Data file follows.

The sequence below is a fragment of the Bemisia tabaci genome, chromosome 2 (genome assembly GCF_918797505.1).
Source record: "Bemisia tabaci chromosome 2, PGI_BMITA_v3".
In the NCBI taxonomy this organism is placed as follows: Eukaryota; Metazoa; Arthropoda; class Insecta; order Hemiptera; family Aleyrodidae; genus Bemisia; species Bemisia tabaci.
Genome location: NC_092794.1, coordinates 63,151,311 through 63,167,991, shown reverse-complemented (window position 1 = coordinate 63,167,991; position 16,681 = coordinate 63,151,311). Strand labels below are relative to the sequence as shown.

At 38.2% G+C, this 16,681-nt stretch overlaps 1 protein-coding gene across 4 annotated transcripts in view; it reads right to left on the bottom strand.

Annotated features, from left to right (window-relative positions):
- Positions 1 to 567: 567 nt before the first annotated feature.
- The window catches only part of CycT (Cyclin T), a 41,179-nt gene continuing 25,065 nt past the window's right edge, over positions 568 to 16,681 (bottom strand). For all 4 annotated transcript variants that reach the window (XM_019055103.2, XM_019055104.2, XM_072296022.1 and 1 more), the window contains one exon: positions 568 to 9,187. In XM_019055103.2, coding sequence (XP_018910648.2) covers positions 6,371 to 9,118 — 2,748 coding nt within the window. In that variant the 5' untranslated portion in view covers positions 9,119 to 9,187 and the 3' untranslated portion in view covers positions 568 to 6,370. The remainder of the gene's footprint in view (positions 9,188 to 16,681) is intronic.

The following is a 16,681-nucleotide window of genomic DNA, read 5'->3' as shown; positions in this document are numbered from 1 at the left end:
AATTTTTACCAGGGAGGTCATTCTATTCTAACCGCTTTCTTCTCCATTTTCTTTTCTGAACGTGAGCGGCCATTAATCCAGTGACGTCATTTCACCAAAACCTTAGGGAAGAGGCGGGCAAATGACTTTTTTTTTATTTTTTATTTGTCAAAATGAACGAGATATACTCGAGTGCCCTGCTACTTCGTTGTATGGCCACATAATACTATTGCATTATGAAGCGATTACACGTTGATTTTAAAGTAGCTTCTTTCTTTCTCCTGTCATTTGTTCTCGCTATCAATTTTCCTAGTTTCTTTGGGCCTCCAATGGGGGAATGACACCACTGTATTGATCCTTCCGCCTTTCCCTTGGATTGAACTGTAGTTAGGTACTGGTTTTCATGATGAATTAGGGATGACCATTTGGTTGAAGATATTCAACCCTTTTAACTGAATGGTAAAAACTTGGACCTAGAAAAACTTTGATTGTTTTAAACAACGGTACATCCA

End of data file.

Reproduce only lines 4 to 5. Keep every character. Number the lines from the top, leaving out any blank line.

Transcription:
Genome location: NC_092794.1, coordinates 63,151,311 through 63,167,991, shown reverse-complemented (window position 1 = coordinate 63,167,991; position 16,681 = coordinate 63,151,311). Strand labels below are relative to the sequence as shown.

At 38.2% G+C, this 16,681-nt stretch overlaps 1 protein-coding gene across 4 annotated transcripts in view; it reads right to left on the bottom strand.